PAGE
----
February 1, 2013
Letter grade: A
Movie reviews aren’t a regular thing for me. I’m an all-around geek, but I’m first and foremost a book person, so there are lots of people better qualified to analyze the movie medium than I. However, when a movie comes out based on print source material I’m familiar with, I think it only makes sense to offer what I find sorely lacking in most movie criticism: the book person’s perspective.
Yeah, I’m that annoying movie patron who can’t stop whispering in her husband’s ear every time the movie diverges from the book, explaining every original plot subtlety that gets glossed over or forgotten, but I know there are more people out there like me, and when I’m deciding whether or not to go see an interpretation of a book I know, those are the whispers I’m hoping to hear in advance. So, mixed with my usual earnest but probably inept efforts to be fair to movie itself, here they are:
As you can see below, I’m a great fan of Warm Bodies by Isaac Marion, and as you can see above, I think the movie did a pretty damn good job. Structurally, it’s a lot more faithful than I was expecting. It has its inevitable cuts and simplifications, mostly trimming R’s darker moments, softening the characters in general, and streamlining the ending, which, while appropriately grand in its original form, is a little chaotic even with the level of explanation possible in a novel. Most of what there is of the movie feels like it rose from the book fully formed.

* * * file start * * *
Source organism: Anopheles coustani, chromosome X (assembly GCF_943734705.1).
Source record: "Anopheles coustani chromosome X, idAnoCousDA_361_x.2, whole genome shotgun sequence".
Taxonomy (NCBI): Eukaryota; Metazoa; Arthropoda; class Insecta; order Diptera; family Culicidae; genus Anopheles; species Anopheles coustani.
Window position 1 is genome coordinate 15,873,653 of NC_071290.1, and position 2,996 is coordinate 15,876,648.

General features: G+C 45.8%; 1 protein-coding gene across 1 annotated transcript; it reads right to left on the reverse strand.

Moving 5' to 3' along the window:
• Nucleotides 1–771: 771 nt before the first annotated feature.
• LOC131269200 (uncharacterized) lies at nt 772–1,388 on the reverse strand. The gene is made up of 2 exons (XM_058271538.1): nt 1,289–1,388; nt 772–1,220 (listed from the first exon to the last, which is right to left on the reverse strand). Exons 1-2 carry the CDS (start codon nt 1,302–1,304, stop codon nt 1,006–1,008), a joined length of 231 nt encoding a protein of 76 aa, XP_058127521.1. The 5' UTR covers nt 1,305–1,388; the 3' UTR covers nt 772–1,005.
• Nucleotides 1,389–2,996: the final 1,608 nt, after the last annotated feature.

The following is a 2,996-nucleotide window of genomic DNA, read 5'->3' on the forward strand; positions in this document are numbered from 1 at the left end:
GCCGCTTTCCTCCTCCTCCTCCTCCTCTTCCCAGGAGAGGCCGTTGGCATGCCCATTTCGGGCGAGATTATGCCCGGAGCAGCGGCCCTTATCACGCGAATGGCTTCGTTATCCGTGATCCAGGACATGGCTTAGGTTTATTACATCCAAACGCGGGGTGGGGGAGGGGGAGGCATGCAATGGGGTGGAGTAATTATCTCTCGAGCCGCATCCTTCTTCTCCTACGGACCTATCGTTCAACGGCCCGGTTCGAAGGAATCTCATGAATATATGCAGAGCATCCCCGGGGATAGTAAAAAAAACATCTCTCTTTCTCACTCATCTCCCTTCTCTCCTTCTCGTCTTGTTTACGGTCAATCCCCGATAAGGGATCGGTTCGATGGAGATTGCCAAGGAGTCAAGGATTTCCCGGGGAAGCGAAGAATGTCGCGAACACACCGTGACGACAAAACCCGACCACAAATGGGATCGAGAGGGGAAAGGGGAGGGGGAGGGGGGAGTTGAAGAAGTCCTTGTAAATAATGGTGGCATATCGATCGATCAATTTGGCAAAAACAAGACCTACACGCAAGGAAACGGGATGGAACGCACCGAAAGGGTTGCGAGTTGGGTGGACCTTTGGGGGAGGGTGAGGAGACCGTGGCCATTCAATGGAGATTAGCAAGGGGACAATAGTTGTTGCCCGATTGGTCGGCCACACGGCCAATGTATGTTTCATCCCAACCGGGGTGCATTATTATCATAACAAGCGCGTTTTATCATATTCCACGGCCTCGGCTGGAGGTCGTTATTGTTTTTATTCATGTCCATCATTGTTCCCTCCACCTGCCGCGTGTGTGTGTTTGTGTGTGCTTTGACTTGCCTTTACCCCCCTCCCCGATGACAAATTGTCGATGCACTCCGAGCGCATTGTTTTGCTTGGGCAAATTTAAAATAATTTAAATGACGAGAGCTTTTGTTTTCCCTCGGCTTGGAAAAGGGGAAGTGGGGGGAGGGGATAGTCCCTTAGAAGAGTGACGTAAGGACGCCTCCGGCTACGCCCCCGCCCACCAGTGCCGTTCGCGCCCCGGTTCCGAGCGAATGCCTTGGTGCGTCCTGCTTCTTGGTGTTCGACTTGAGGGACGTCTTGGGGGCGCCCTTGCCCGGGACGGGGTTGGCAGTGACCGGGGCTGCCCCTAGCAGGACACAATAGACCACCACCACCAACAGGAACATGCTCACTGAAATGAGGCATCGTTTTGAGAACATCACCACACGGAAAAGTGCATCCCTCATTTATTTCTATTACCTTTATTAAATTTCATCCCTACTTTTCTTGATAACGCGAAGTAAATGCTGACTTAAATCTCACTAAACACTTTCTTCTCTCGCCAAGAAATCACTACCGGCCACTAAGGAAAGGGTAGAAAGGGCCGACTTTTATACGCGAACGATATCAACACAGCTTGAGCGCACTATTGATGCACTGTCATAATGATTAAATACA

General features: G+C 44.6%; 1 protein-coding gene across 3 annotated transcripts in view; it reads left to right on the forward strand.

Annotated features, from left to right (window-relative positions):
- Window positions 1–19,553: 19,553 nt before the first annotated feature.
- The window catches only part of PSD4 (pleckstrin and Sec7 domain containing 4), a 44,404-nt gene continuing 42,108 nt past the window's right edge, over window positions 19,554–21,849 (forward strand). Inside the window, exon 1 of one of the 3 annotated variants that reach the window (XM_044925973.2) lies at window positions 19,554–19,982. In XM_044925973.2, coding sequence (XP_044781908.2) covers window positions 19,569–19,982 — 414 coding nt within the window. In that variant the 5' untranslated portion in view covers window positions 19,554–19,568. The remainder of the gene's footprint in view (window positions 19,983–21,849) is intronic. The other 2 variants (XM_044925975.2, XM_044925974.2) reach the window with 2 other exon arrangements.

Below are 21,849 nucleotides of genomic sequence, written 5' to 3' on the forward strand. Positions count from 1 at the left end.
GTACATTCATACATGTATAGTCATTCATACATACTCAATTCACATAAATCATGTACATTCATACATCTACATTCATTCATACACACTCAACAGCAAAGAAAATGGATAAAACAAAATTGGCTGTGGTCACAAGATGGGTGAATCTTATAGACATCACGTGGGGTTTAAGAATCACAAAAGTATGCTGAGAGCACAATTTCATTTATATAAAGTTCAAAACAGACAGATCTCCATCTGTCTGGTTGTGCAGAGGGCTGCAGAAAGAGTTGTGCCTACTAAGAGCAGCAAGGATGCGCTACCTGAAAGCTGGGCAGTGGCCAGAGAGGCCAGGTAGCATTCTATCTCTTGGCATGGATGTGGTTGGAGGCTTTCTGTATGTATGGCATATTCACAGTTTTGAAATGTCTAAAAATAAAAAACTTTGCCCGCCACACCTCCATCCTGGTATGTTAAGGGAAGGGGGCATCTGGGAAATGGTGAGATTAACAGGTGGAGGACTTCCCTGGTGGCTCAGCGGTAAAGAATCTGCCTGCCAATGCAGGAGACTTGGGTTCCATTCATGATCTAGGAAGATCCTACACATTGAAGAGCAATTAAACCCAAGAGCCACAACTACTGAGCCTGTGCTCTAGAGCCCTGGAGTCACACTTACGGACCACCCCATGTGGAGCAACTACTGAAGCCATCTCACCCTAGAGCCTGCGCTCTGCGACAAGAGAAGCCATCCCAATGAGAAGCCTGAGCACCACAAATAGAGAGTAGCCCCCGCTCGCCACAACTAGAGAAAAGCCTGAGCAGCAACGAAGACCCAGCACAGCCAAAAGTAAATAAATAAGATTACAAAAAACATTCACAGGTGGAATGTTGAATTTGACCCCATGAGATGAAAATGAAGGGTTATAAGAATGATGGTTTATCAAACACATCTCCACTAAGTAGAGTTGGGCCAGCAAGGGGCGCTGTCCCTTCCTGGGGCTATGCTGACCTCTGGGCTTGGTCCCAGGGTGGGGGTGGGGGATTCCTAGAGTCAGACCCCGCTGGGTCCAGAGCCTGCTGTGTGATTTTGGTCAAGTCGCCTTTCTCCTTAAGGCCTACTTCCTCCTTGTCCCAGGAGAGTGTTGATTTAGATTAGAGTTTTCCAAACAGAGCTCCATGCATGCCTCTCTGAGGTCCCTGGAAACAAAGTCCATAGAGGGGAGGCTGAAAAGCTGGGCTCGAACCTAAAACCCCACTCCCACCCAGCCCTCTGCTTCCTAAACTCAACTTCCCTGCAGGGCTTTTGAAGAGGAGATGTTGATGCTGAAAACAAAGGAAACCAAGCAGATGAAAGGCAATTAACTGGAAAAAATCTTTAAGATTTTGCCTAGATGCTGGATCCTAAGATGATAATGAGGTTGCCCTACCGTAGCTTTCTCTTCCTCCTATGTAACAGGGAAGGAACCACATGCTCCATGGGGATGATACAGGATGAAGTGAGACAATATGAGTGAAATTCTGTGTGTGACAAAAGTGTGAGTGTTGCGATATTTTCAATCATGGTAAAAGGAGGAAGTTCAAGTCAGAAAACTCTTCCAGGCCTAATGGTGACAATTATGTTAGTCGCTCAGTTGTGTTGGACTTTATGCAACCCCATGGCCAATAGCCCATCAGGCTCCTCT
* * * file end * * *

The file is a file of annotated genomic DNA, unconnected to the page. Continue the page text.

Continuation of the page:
Tonally, the two pieces are quite different, the movie skewing toward the lighter side in more than just its cuts, but it works. The book is darkly poetic in a way that would be difficult to present onscreen, where the audience is necessarily a little further outside of R’s mind, his first person narration limited to cinematically acceptable doses. In fact, given zombie/human love story concept, it’s remarkable that Marion was able to get away with the straight-faced approach so spectacularly even on the page, with nothing to interrupt the gorgeous prose of R’s undead mind. The movie plays it mostly for laughs, embracing the inherent silliness that the book managed to defy, but without betraying the story’s underlying sweetness.
The visual presentation of the Boneys is properly terrifying, as savage and faceless and unreasonable as a traditional zombie horde but with those eerie, anatomy-class-accurate, naked skeletal proportions. Teresa Palmer embodies Julie’s balance of strength and hopeless optimism beautifully, and Nicholas Hoult is perfect as R in all his stages of undeath, sad, charming, a little frightening when necessary, and every bit as funny as this retelling demands.
Whether you’ve read the book or not, I’d heartily recommend the movie. It’s enjoyable either way (my husband, who has not read the book yet, can back me up on that), and it makes for an ideal date night (Valentine’s Day alert!).
And, of course, whether you’ve read the book or not, read it! Or re-read it! It’s just that awesome!